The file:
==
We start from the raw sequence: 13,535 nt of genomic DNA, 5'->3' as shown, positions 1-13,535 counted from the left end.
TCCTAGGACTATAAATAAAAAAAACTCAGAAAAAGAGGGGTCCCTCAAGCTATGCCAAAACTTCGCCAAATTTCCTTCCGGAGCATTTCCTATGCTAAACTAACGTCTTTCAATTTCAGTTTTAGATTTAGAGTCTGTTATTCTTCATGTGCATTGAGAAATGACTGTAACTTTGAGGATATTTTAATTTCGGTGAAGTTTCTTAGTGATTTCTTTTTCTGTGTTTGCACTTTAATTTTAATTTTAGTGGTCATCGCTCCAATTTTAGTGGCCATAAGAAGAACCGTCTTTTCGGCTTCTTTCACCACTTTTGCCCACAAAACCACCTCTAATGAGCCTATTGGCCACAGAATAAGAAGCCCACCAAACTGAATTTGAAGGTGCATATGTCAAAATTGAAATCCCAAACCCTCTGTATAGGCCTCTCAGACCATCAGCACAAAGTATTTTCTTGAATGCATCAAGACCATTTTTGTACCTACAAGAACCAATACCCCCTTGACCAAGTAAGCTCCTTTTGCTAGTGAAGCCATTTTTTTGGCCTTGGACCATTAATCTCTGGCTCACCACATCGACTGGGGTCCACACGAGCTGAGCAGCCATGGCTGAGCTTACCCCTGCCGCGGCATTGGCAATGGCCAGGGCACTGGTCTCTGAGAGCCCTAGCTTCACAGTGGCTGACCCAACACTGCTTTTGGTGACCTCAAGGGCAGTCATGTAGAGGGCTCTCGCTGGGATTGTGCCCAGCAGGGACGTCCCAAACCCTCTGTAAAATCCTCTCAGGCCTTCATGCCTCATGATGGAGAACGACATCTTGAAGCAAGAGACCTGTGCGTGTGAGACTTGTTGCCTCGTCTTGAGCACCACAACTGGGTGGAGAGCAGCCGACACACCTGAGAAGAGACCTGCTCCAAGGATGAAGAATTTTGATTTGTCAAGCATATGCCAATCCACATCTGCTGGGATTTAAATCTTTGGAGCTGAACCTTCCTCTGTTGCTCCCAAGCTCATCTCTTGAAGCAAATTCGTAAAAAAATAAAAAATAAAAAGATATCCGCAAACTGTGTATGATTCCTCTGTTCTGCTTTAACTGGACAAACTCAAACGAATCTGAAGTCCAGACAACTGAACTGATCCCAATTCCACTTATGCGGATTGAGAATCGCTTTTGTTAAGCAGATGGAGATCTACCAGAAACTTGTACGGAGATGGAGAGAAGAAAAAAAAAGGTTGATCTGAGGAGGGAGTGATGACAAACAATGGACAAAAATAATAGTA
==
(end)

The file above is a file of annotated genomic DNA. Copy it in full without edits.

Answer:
We start from the raw sequence: 13,535 nt of genomic DNA, 5'->3' as shown, positions 1-13,535 counted from the left end.
TCCTAGGACTATAAATAAAAAAAACTCAGAAAAAGAGGGGTCCCTCAAGCTATGCCAAAACTTCGCCAAATTTCCTTCCGGAGCATTTCCTATGCTAAACTAACGTCTTTCAATTTCAGTTTTAGATTTAGAGTCTGTTATTCTTCATGTGCATTGAGAAATGACTGTAACTTTGAGGATATTTTAATTTCGGTGAAGTTTCTTAGTGATTTCTTTTTCTGTGTTTGCACTTTAATTTTAATTTTAGTGGTCATCGCTCCAATTTTAGTGGCCATAAGAAGAACCGTCTTTTCGGCTTCTTTCACCACTTTTGCCCACAAAACCACCTCTAATGAGCCTATTGGCCACAGAATAAGAAGCCCACCAAACTGAATTTGAAGGTGCATATGTCAAAATTGAAATCCCAAACCCTCTGTATAGGCCTCTCAGACCATCAGCACAAAGTATTTTCTTGAATGCATCAAGACCATTTTTGTACCTACAAGAACCAATACCCCCTTGACCAAGTAAGCTCCTTTTGCTAGTGAAGCCATTTTTTTGGCCTTGGACCATTAATCTCTGGCTCACCACATCGACTGGGGTCCACACGAGCTGAGCAGCCATGGCTGAGCTTACCCCTGCCGCGGCATTGGCAATGGCCAGGGCACTGGTCTCTGAGAGCCCTAGCTTCACAGTGGCTGACCCAACACTGCTTTTGGTGACCTCAAGGGCAGTCATGTAGAGGGCTCTCGCTGGGATTGTGCCCAGCAGGGACGTCCCAAACCCTCTGTAAAATCCTCTCAGGCCTTCATGCCTCATGATGGAGAACGACATCTTGAAGCAAGAGACCTGTGCGTGTGAGACTTGTTGCCTCGTCTTGAGCACCACAACTGGGTGGAGAGCAGCCGACACACCTGAGAAGAGACCTGCTCCAAGGATGAAGAATTTTGATTTGTCAAGCATATGCCAATCCACATCTGCTGGGATTTAAATCTTTGGAGCTGAACCTTCCTCTGTTGCTCCCAAGCTCATCTCTTGAAGCAAATTCGTAAAAAAATAAAAAATAAAAAGATATCCGCAAACTGTGTATGATTCCTCTGTTCTGCTTTAACTGGACAAACTCAAACGAATCTGAAGTCCAGACAACTGAACTGATCCCAATTCCACTTATGCGGATTGAGAATCGCTTTTGTTAAGCAGATGGAGATCTACCAGAAACTTGTACGGAGATGGAGAGAAGAAAAAAAAAGGTTGATCTGAGGAGGGAGTGATGACAAACAATGGACAAAAATAATAGTA